More than a month after dismissing a case involving a Fairmont, N.C., convenience store owner, the federal government returned the more than $100,000 it took from him last year.

But the government still refuses to pay the lawyers’ fees and expenses that the store owner is entitled to.

According to documents filed in federal court this week, the government returned the $107,702.66 it seized from L&M Convenience Mart owner Lyndon McLellan, depositing the money into the store’s bank account on June 29.

“Actions speak louder than words,” Robert Johnson, a lawyer at the Institute for Justice who represented McLellan, wrote in the filings. “At the same time that the government has continued to slander Lyndon as a criminal in its filings in this court, the government has returned the money that it seized from Lyndon’s business.”

“There should be no clearer indication that this forfeiture proceeding has drawn to a close—with Lyndon the prevailing party and thus entitled to attorney fees, costs, and interest under governing federal law,” Johnson continued.

Last July, the Internal Revenue Service seized the $107,702 from L&M Convenience Mart’s bank account under a subset of civil asset forfeiture laws that oversees cash deposits.

Civil asset forfeiture is a tool that gives local, state and federal law enforcement agencies the power to seize property and money if it’s suspected of being connected to a crime.

However, in recent years, innocent property owners have become victims of civil asset forfeiture, as they are often never charged with or found guilty of a crime after their belongings are seized.

In McLellan’s case, the government alleged that he committed structuring violations over a period of three years, which involves making consistent cash deposits or withdrawals of less than $10,000 to avoid bank reporting requirements.

>>> The IRS Seized $107,000 From This North Carolina Man’s Bank Account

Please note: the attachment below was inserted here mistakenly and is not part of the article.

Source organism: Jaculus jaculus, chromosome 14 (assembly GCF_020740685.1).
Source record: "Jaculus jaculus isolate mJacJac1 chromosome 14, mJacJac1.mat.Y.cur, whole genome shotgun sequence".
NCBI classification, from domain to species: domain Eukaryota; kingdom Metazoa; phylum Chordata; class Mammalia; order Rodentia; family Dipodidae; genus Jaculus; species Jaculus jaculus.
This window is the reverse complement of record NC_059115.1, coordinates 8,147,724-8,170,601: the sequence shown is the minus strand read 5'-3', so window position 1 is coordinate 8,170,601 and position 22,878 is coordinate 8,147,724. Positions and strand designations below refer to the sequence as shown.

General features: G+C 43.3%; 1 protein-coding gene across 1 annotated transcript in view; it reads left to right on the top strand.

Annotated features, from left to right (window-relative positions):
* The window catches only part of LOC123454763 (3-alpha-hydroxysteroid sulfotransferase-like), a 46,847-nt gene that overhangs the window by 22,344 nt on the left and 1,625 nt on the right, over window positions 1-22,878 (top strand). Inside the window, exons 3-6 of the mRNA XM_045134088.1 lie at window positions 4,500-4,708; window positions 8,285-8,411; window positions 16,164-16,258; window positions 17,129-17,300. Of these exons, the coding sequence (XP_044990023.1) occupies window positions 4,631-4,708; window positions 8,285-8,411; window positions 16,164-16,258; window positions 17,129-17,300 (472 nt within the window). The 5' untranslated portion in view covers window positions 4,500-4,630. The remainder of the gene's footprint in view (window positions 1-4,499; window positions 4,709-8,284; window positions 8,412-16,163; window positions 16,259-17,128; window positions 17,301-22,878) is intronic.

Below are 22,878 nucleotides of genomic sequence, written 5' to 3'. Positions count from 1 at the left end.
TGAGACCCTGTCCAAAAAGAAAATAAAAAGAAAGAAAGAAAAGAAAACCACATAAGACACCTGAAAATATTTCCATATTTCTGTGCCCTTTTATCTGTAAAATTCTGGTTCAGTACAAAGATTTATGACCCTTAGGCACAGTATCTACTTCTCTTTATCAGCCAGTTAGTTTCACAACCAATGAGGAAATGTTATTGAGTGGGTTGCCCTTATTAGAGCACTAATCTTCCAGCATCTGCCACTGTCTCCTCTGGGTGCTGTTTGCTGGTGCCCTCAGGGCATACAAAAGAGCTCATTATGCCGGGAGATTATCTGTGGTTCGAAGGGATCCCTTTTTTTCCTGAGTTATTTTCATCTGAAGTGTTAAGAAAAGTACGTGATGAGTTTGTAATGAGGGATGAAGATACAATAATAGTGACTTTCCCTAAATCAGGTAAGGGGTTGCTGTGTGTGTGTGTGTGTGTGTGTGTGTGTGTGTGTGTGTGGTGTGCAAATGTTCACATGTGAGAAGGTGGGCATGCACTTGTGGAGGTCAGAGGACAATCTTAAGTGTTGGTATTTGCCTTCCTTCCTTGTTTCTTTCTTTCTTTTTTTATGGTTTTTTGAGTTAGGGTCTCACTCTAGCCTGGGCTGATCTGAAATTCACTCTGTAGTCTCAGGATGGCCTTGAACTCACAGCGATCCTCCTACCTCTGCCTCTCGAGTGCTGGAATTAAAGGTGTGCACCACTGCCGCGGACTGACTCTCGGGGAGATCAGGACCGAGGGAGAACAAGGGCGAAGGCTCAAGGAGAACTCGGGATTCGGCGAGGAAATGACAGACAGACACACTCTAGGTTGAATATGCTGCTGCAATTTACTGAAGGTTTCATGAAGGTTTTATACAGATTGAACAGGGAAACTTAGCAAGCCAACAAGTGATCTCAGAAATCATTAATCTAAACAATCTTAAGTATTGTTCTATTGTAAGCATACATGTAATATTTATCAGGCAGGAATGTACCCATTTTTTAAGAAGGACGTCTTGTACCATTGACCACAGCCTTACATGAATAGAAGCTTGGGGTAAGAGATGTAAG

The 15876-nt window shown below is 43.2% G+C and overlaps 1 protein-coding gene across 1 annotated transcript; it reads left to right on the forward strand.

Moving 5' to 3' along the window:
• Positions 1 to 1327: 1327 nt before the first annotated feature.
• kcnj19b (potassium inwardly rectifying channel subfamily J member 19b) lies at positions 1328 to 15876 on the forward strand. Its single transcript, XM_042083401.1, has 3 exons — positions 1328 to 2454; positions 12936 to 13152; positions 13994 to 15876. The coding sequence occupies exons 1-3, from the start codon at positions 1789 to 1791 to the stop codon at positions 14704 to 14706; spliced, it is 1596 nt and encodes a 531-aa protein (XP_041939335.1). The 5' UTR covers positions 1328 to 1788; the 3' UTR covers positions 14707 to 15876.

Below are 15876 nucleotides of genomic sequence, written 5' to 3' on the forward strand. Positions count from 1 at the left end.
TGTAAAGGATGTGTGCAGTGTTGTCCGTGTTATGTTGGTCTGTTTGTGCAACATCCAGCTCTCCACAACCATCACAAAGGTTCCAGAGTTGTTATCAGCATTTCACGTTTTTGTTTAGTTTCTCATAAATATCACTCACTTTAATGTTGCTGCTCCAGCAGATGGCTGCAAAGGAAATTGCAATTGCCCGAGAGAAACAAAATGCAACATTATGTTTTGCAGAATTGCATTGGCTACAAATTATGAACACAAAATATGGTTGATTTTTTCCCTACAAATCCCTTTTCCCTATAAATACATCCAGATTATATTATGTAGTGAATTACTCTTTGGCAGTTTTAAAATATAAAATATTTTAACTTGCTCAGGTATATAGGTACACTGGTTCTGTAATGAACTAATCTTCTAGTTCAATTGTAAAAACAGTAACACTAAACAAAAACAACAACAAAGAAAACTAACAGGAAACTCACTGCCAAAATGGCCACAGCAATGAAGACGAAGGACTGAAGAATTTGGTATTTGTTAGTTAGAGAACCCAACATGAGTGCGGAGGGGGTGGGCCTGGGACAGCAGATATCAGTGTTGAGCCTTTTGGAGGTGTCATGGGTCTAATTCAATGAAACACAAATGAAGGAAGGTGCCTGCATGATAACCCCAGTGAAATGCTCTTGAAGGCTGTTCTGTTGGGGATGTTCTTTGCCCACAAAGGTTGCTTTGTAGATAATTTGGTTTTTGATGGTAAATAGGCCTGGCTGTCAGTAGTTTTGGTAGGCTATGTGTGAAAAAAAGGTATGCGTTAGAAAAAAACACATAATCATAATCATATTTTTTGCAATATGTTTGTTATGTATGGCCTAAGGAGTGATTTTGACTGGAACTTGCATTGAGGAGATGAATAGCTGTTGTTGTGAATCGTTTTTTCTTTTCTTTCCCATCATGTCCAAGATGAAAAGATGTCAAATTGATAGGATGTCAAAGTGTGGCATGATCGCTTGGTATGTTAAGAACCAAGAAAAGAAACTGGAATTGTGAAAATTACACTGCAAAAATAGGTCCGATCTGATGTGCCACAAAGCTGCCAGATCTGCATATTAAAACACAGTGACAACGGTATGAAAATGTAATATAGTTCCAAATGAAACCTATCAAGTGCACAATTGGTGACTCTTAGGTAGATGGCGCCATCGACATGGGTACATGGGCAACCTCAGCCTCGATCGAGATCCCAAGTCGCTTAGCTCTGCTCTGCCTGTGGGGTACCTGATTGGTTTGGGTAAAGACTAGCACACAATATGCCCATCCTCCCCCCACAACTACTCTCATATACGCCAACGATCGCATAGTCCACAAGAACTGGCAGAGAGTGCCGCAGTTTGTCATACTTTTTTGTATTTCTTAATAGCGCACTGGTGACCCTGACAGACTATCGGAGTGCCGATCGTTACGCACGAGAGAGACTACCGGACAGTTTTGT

Neither McLellan nor his niece, who was in charge of making deposits, were aware they were committing structuring violations. However, his niece did say that a bank teller at the Lumbee Guaranty Bank advised her to make deposits of less than $10,000.

Months after the IRS took McLellan’s money, the government offered to return half of it.

He declined their settlement.

“I guess I’m old school. If you’re wrong, you’re wrong. If you’re right, you’re right. And in this case, I feel like they’re wrong,” McLellan told The Daily Signal in May. “And I was raised on—preached to about—what would be right and what would be wrong.”

McLellan decided to fight the government to get all of his $107,702 returned, and with Johnson’s help, was successful.

In May, Assistant U.S. Attorney Stephen West moved to dismiss McLellan’s case, citing a policy change at the Justice Department regarding seizures conducted because of structuring violations.

Though the government deposited McLellan’s money back into L&M’s bank account, Johnson is still fighting to have McLellan’s lawyer fees, expenses and interest on the money covered.

Under the Civil Asset Forfeiture Reform Act of 2000, a property owner who “substantially prevails” in a federal forfeiture case is entitled to have such fees and expenses covered by the government.

Though Johnson represented the North Carolina man pro bono, McLellan hired a local lawyer first, which cost him more than $20,000.

Additionally, money seized by the government remains in an interest-bearing account, and though McLellan is entitled to the interest earned, the government is working to keep it.

In documents filed July 6, West argued that the government had probable cause to seize McLellan’s money, and thus isn’t responsible for the lawyers’ fees, expenses and interest.

“The statements that the government is making are only for its self-interested purpose of not making Lyndon whole,” Johnson told The Daily Signal.